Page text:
McNamara's late wife, Marg, once called to his attention a passage in a poem by T.S. Eliot, one of his "Four Quartets."

We shall not cease exploring

And the end of all our exploring

Will be to arrive where we started

And know the place for the first time.

He includes these lines in his book, and at the end of the interview he recites them with a smile, because he thinks they describe his situation pretty well. "I've been exploring," he says, "in the sense of trying to understand myself, understand the world, and understand how things happen. And though I hope I haven't reached the end of my exploring, and I don't know the place I started completely, I know it a hell of a lot better than I did when I left the Pentagon February 29, 1968."

McNamara says "In Retrospect" is the report of an explorer who has almost come full circle. He hopes it will help strategists of the future better analyze their strategies, better forecast confrontations, better plot the trajectory of the unseen.

"Four Quartets," on the other hand, is about something quite different, if you read the whole thing. It is a series of mystical poems, quite the opposite of analytical. The poems speak of an aging man's discovery that life finds its meaning through suffering and atonement.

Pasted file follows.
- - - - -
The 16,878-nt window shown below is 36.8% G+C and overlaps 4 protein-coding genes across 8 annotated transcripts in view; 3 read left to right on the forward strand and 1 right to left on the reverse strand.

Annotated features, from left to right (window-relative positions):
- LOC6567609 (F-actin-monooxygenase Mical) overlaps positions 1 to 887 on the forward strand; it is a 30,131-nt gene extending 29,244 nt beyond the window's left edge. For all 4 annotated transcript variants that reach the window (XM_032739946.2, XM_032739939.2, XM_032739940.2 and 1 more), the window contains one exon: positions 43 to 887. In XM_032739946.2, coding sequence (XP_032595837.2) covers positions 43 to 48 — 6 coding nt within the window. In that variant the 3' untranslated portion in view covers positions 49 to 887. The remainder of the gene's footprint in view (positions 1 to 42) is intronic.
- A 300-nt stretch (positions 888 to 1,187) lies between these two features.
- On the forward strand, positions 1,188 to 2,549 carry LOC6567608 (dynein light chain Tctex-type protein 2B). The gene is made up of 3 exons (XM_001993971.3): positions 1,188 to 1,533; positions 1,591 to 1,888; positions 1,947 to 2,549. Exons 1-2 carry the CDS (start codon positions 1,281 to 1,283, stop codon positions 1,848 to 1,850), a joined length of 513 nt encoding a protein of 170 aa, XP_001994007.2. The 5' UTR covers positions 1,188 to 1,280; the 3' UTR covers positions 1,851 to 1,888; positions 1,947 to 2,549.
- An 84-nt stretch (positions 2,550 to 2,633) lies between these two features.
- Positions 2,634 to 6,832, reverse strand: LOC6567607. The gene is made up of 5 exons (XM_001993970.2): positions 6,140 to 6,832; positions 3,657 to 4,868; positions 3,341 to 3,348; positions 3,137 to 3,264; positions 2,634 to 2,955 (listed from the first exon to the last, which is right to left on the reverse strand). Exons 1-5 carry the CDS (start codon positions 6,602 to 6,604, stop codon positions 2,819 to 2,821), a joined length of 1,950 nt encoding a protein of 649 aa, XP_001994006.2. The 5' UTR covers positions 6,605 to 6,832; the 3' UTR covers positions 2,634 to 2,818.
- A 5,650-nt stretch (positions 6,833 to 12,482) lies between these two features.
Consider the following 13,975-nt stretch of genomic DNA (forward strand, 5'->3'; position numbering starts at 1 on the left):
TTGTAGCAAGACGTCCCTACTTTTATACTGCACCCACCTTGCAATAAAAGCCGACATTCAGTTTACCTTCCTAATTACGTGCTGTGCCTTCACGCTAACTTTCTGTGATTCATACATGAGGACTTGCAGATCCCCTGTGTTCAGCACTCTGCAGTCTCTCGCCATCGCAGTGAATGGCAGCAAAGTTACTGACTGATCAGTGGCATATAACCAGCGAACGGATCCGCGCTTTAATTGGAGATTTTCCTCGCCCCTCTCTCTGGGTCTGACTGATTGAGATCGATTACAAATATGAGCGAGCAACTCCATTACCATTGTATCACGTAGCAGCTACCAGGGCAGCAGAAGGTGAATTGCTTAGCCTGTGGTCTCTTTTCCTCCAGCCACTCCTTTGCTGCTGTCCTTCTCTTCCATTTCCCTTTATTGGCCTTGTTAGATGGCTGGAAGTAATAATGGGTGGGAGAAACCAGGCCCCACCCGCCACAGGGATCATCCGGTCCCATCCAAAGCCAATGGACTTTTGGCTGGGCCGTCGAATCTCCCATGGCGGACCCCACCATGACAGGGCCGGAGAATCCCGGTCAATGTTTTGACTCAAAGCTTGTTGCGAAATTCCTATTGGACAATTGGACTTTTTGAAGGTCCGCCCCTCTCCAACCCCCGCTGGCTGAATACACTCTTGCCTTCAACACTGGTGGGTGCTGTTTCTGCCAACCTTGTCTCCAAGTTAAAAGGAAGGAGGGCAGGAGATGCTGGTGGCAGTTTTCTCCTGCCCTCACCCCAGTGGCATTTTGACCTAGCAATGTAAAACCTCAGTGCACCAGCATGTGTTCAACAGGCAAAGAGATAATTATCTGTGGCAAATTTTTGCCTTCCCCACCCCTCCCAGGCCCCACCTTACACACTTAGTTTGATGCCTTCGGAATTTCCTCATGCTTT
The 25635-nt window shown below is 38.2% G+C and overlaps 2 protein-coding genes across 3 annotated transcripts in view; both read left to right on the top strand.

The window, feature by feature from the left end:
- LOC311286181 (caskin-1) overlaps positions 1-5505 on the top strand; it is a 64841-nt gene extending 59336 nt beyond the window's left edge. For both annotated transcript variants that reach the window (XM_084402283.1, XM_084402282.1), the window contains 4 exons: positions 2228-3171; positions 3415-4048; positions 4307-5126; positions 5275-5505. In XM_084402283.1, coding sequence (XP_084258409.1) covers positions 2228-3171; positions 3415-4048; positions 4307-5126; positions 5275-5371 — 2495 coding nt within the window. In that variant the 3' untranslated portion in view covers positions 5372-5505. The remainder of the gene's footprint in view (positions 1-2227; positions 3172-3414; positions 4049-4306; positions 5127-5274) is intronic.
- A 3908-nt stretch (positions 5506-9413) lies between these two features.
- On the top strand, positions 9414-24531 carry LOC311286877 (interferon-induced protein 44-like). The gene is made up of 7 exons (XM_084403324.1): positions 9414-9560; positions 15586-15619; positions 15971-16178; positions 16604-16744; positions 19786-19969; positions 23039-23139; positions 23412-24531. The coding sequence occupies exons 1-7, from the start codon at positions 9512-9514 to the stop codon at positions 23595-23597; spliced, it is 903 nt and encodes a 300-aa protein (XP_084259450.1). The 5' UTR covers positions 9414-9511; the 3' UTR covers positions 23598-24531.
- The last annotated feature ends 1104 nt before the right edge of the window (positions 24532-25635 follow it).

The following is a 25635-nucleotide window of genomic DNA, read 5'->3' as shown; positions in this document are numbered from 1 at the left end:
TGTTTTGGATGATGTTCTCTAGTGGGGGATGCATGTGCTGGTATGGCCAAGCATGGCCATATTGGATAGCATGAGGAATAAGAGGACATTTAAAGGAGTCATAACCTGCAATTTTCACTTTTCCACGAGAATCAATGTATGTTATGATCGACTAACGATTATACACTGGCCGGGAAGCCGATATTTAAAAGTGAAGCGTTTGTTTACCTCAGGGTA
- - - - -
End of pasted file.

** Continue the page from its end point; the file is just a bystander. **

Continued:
That "for us, there is only the trying. The rest is not our business."

That "the only wisdom we can hope to acquire is the wisdom of humility: humility is endless."

Shortly before McNamara's chosen passage, the poet lists "the gifts reserved for age." He ticks them off in McNamaran fashion. First comes decay of the body. Next comes impotent rage at human folly.

"And last . . . "

. . . the rending pain of re-enactment

Of all that you have done, and been; the shame

Of motives late revealed, and the awareness

Of things ill done and done to others' harm

Which once you took for exercise of virtue.

The poet is speaking of the Doctrine of Unintended Consequences. McNamara's Doctrine. CAPTION: McNamara in retrospect: The pro-war view "was the majority view, go back and check it." CAPTION:: Robert McNamara in his Washington office: "We were captives of our own experience."